Drunk Ducks in Daffodils
Yeah. You read that correctly.
I recently sent a friend a cheer-up card with a duckling on the front. She and I have joked for years about how I like my ducks in a row.
Nice, neat, orderly rows. On a single, peaceful pond.
The duckling on the card was nearly on its back, webbed feet in the air and looked a little confused. I teased her that all my ducks but one had left me and the lone survivor appeared to be an alcoholic.
I don’t drink. But that one duck… he sure does. He’s deluded enough to believe he still has a job. That presumption is, at this time, fabulously inaccurate. You can’t get in a line if there’s just one of you. Or in a row.
He seems to think I still have other ducks somewhere. In a line. Or in a row. And that I’ll let him join the pack.
At this point, I don’t even know if I’ve got a pond to put a duck on.
To make matters worse, I only recently started catching glimpses of Little Miss Muse loitering at the edges of the yard. She’s been MIA for so long, I’d almost forgotten what she looks like. So I could care less about ducks right now. I’m trying to bait-and-switch a misbehaving purple-winged imp.
And now that yellow fluffball has taken to staggering around in daffodils, defying any wish or outright command of mine to find another home—because he’s unaware he’s been laid off due to COVID-19.
But there he dawdles and dilly-dallies.
In the daffodils.
To which I’m crazy allergic.
Those radiant flowers that signal the landing of spring like a ground crew guiding airplanes from the sky. They pop up in yards and landscaping—and in shiny pink and purple foil-wrapped pots in the entryways of grocery stores—just in time to coincide with my already-active allergy season.
Those gorgeous yellow demon petals cast off microscopic invaders that sear tear ducts and inflame nostril linings.
And now, heaven forbid, if I walk past one of those displays—even with my pretty homemade Darth Vader-print mask—and sneeze? Into my elbow? Behind my mask?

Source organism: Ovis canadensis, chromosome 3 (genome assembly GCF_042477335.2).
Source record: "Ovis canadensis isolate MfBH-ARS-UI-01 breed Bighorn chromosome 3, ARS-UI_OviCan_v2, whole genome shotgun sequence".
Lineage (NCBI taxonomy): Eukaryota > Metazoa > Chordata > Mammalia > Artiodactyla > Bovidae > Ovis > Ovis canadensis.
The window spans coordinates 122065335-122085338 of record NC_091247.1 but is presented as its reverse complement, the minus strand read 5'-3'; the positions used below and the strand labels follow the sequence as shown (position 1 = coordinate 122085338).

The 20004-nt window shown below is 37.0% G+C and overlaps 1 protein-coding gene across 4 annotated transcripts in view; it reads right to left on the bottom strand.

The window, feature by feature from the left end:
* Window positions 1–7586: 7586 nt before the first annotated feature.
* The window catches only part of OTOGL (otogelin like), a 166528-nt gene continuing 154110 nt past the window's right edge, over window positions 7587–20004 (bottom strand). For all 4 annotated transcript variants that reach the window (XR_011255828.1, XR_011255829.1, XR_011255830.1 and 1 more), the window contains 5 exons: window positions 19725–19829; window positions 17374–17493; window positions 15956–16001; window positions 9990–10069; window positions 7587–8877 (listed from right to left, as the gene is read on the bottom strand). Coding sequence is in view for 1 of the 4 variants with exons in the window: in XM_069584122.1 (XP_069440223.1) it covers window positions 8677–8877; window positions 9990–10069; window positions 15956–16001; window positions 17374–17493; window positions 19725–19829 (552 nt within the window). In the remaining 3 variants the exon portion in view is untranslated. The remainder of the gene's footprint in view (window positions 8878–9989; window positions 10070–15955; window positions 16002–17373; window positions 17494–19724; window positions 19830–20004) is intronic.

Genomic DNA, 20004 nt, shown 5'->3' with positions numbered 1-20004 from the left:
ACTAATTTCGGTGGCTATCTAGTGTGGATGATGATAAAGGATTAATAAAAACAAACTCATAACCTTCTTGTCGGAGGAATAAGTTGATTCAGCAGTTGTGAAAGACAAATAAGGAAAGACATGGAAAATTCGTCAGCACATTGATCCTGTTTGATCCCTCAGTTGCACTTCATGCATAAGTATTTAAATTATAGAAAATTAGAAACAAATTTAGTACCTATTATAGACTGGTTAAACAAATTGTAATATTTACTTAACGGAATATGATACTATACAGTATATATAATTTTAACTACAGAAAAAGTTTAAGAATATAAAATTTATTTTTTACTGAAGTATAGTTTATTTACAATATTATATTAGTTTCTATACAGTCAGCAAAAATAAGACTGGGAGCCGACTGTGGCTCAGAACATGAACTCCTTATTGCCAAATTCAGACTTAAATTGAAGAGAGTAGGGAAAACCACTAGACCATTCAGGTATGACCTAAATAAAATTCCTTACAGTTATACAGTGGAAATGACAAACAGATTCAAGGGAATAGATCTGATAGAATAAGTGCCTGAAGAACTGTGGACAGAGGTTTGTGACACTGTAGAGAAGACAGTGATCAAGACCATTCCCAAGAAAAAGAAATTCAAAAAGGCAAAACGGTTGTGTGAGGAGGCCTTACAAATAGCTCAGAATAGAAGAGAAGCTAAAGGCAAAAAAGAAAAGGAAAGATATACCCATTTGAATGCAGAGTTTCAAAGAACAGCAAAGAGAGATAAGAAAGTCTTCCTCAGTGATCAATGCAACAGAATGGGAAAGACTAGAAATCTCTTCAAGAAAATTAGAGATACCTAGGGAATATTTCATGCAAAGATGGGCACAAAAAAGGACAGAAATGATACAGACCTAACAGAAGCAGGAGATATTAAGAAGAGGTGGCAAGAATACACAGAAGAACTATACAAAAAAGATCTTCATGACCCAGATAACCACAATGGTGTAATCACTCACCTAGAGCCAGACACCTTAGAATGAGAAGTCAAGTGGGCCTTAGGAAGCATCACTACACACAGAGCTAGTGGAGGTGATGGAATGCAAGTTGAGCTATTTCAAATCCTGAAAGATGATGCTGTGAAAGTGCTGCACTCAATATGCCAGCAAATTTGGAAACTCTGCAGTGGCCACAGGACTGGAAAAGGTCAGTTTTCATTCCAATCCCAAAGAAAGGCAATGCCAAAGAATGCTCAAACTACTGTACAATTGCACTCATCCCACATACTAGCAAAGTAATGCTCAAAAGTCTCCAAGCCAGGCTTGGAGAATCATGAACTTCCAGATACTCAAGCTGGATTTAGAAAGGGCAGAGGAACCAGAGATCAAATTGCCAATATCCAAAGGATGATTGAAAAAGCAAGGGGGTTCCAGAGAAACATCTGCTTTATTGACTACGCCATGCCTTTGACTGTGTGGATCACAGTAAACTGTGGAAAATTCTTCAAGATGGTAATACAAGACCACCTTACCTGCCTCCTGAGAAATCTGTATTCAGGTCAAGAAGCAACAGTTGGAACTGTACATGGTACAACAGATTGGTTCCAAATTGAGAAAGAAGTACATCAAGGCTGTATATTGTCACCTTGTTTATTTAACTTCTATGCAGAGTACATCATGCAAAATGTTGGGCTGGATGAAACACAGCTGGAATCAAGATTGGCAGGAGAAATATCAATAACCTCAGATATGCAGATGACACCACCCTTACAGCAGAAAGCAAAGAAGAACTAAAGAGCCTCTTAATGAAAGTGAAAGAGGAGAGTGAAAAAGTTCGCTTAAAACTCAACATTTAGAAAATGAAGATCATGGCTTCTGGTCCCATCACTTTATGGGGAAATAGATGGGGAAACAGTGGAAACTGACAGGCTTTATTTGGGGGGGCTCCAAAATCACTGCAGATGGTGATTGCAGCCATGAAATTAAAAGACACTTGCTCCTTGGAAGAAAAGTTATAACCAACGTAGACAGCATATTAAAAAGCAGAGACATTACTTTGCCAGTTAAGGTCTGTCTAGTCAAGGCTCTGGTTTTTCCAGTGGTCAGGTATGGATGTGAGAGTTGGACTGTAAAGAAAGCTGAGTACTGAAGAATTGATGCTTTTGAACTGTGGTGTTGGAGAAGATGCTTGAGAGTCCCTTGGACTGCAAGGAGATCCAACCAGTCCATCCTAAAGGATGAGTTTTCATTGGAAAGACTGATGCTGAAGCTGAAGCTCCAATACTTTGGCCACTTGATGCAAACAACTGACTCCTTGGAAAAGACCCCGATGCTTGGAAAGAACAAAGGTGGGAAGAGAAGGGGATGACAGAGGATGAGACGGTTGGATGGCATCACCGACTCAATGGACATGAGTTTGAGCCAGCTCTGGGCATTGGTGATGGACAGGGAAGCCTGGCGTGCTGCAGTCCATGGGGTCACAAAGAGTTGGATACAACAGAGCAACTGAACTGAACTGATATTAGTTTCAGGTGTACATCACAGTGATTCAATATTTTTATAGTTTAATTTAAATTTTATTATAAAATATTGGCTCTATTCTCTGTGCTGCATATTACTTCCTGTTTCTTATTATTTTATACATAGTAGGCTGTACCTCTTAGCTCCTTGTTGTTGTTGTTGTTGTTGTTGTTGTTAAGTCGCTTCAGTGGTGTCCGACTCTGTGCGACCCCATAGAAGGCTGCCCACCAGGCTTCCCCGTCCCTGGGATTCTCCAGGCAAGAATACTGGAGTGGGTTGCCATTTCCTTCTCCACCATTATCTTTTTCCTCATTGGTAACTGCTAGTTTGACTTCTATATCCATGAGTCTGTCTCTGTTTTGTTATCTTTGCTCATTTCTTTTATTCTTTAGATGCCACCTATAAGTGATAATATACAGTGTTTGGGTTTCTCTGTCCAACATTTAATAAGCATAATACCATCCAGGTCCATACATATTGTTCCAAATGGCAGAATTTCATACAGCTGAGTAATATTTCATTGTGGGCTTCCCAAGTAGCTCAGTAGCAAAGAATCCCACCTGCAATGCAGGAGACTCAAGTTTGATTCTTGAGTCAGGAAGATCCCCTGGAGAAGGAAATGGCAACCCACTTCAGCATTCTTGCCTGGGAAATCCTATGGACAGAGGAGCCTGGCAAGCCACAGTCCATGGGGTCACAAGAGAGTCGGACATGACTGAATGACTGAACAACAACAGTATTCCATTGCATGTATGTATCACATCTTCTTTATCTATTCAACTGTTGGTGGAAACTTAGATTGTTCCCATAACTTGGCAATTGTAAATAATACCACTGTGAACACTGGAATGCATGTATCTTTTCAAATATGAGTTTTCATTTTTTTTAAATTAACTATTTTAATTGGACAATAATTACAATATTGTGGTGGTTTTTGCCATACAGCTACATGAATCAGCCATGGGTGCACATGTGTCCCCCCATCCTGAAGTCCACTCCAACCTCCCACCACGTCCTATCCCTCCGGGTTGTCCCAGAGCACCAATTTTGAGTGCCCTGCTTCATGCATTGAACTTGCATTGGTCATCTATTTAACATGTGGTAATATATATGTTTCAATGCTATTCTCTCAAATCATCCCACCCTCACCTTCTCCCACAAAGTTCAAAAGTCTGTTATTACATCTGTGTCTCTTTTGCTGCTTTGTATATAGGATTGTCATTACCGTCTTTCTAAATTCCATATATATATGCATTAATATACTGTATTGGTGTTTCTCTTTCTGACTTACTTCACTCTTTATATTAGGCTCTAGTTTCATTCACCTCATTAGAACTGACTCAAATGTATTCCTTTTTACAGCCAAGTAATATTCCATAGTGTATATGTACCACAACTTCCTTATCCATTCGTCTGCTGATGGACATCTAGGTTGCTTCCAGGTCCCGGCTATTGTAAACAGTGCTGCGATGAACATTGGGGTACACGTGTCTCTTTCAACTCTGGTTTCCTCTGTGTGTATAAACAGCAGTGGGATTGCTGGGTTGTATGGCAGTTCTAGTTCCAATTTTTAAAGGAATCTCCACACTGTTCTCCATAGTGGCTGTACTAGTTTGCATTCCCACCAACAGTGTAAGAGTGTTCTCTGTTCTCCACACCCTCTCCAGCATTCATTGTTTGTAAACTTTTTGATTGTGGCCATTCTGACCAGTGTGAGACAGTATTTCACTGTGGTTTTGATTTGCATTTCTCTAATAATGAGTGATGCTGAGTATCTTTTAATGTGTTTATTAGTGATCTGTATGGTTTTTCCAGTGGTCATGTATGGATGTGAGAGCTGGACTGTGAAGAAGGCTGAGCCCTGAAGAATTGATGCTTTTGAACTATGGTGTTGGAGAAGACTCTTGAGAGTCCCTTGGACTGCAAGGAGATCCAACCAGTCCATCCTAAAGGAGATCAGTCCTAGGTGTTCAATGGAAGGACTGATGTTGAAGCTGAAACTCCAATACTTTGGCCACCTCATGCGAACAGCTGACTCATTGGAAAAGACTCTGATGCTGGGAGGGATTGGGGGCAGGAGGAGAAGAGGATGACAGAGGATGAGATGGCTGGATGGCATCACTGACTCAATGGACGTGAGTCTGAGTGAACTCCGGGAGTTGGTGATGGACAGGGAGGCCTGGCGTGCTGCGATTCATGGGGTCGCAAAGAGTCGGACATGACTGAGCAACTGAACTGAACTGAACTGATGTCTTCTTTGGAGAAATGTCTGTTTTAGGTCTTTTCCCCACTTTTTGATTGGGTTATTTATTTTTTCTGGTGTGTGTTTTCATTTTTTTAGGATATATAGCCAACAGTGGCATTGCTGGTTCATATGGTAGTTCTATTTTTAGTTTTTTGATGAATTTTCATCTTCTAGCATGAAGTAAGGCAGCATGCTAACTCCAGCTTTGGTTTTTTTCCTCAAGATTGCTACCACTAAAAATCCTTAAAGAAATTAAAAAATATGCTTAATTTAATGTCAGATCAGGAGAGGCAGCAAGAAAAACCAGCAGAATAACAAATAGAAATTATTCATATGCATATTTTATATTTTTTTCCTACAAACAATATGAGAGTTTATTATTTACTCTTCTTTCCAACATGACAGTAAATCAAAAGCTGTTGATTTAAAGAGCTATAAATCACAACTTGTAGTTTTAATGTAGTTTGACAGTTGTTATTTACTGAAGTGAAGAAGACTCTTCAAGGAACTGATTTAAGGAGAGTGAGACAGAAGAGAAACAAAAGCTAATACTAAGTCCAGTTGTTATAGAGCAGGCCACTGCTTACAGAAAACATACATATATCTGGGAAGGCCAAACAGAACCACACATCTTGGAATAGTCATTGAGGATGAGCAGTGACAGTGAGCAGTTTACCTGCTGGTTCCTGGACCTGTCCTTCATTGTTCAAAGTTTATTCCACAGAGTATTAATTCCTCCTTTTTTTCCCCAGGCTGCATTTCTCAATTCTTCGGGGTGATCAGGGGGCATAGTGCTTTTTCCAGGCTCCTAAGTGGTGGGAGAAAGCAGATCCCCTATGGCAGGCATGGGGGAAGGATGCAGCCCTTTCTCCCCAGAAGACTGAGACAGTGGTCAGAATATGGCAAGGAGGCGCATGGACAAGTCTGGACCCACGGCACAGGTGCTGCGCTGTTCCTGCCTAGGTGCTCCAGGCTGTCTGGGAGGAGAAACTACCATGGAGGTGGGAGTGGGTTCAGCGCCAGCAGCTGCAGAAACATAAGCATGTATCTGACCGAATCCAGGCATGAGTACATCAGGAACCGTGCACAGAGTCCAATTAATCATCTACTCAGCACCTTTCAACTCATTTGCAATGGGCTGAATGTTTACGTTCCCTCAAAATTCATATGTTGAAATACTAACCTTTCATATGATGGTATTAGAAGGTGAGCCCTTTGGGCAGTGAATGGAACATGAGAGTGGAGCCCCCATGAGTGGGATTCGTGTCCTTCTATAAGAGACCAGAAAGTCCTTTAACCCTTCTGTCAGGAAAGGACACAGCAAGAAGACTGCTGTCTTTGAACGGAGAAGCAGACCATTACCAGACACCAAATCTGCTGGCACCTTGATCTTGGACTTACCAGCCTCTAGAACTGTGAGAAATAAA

Sneeze!!?? In public?
Ouch. That gets people’s attention. Their already scared eyeballs widen even further over their homemade masks and bandanas and tied-around-the-face bedsheets shreds at that sound.
What a world this has become. People suspicious and scared of everyone.
So maybe that one last duck isn’t as drunk as I think he looks. Maybe he’s got a clue that I can’t come near him, given his current location, lest I slip into anaphylactic shock. Hiding among the daffodils he can pretend he’s got a job.
That he’s still on the payroll.
Like I’m not gonna fire his fine-feathered tail when this is all over.
On further consideration, however, I think the straw hat he’s sporting gives it away. He’s definitely three or more sheets to all the winds.
At least by summer the daffodils will be dead and the roses will blossom. I’ve got no problem with roses of any hue. Little Miss Muse is partial to purple ones. I promised her a multi-dozen bouquet tied with a glittery lavender bow if she comes back.
In the office.
At the same time as me.
While I’m writing.
(Man, these days you’ve gotta spell out ALL the details, or the muses and ducks and politicians will find even the most microscopic of loopholes…)
If I can get Little Miss wrangled, then I’ll deal with the lack of a pond.
And my flock of missing ducks.
But I’m still gonna pink-slip the drunk one, bless his yellow pollen-covered butt.